you can change your mind after the oath before bootcamp!
My son thought of joining the service off on on from the time he was about 5 years old. In his senior year he was really serious about this but he never enlisted. After graduaton and 2 years of jobs he hated he started talking about it again. I told him to make himself a list of reasons to enlist or not enlist and then to think about it. Matt enlisted in the navy in 2007 he said that he did make the list and the reasons holding him back were not very good. I told Matt that he needed to do what he felt was best for him and that in 20 years I didn't want him to look back and regret not following his heart. Matt in far from home now and I miss him so much, He does miss home, friends and family but he has grown so much, his world is so much bigger. He has new friends and the navy is his family. Matt says enlisting is the best thing he has ever done and is glad he did choose to enlist. Tell your daughter to make a list, to take her time doing it and to follow her heart.
That is exactly how I feel. I do not want her to do something now that she will hate and regret later. Her leaving will be one of the hardest things for both of us to go through. BUT, she is a very strong person. I know she can do this. As everyone knows, you ALWAYS want whats best for your children and you want them to do great things. This is all I hope for mine. I actually have mentioned the pros and cons list to her. I'm not sure if she has done it yet or not. I will mention it again. Thanks for your response.
To Matt's Mom: How difficult a job we moms have: watching them grow, basically ordering and arranging their whole lives and then stepping back and say "You make the decision dear". Our grown children do need to make their own decisions. This helps them judge the results and steer their goals toward what they want in life. I've been using your list idea all my life, and telling my kids to write pros and cons about decisions they find difficult. My dad passed that on to me. My son is not yet 21, and he's on his first deployment. His experience is maturing him in ways the old part-time job never could. I'm thrilled he will have these memories and job experience whether he stays in or gets out. We are all going through a homesick/missing him phase right now. All of life goes in phases, and when my son is having a rough time, I tell him the trouble has an end date. He just doesn't know what it is yet. Best to you, Lenora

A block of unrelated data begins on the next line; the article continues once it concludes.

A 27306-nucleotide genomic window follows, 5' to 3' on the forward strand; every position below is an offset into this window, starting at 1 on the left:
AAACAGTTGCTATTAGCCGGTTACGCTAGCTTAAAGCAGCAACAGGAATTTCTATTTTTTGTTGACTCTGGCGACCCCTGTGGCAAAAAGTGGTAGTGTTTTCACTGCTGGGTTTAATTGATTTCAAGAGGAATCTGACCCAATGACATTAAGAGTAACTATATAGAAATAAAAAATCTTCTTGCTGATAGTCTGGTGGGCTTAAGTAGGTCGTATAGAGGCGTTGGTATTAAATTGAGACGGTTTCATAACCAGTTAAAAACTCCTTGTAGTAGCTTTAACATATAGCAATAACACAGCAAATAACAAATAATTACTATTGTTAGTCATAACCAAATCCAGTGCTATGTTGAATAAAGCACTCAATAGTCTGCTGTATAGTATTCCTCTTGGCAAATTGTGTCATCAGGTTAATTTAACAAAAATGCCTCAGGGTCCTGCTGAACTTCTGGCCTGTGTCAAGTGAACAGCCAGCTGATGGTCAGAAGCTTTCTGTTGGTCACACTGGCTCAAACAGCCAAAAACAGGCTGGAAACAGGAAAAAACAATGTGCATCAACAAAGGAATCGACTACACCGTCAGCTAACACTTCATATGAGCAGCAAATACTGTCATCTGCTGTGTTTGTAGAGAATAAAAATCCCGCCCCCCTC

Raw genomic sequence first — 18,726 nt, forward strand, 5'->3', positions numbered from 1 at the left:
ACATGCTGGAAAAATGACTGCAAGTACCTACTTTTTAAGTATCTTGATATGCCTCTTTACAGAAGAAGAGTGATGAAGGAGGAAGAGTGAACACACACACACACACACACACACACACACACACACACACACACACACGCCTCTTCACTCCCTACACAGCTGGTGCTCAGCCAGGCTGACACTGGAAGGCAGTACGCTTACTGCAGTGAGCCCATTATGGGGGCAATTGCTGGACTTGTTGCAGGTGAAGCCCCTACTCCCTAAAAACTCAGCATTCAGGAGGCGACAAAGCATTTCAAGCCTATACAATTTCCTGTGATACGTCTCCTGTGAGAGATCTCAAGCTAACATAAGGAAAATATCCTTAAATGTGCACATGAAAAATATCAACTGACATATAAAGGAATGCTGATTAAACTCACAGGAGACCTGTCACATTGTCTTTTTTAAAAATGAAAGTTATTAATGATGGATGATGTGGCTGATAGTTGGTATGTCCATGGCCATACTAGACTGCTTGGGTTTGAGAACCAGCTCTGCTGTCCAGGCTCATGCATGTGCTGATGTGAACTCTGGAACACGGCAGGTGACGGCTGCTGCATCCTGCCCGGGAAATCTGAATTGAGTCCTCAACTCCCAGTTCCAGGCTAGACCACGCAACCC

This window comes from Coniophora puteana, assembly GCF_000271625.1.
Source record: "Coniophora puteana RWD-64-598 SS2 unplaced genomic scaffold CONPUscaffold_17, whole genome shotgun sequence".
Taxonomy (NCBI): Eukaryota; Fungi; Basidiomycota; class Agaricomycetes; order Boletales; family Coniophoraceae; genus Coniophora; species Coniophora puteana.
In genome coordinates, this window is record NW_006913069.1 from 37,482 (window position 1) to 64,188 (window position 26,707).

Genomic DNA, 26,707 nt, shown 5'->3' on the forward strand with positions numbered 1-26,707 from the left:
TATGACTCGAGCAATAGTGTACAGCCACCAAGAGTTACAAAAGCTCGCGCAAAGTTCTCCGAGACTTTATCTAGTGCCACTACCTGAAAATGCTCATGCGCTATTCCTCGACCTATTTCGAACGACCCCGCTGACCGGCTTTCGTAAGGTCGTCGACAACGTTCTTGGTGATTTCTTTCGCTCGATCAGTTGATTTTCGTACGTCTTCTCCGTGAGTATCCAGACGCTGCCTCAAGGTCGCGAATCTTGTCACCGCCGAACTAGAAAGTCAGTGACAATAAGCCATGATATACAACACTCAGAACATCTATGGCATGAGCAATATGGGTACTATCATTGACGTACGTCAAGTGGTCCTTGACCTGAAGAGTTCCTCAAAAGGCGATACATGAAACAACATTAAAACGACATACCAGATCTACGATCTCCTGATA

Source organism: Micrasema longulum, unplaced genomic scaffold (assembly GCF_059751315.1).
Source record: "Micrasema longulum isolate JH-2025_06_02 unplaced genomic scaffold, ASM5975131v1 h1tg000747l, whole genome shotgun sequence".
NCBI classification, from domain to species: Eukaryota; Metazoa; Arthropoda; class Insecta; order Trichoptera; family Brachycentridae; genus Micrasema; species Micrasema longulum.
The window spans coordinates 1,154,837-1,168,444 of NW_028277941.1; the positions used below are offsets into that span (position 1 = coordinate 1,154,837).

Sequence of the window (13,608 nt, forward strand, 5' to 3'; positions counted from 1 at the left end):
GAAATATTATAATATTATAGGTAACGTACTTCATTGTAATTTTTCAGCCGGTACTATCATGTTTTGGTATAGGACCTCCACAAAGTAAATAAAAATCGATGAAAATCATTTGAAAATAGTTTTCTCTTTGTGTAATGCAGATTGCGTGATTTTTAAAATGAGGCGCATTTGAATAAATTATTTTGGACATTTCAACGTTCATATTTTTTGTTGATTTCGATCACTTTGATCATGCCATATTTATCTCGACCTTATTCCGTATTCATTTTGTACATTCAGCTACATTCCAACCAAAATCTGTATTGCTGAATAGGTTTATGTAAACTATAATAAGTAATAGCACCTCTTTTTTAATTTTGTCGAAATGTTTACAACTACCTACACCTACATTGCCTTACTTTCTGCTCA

You are truly and understanding Mom, just don't push or keep bringing the subject up - get her on here to post something to Angie - aka - Hoppi - she is a career counselor and I'm sure she could answer any questions she might have (she's also my daughter and she's more than qualified to answer, as she went through the same thing, a whole lot of years ago) - meaning that she had pre-enlisted and something happened to put it off for several years, but she still went in and has made a wonderful career of it - and learned so much. (Can you tell I'm proud of her) Angie will answer questions honestly, and that is important - the only dumb question is the one that doesn't get asked. Making a list of the reasons for and against is also an excellent idea. And you Mom will always be there for her not matter her choice.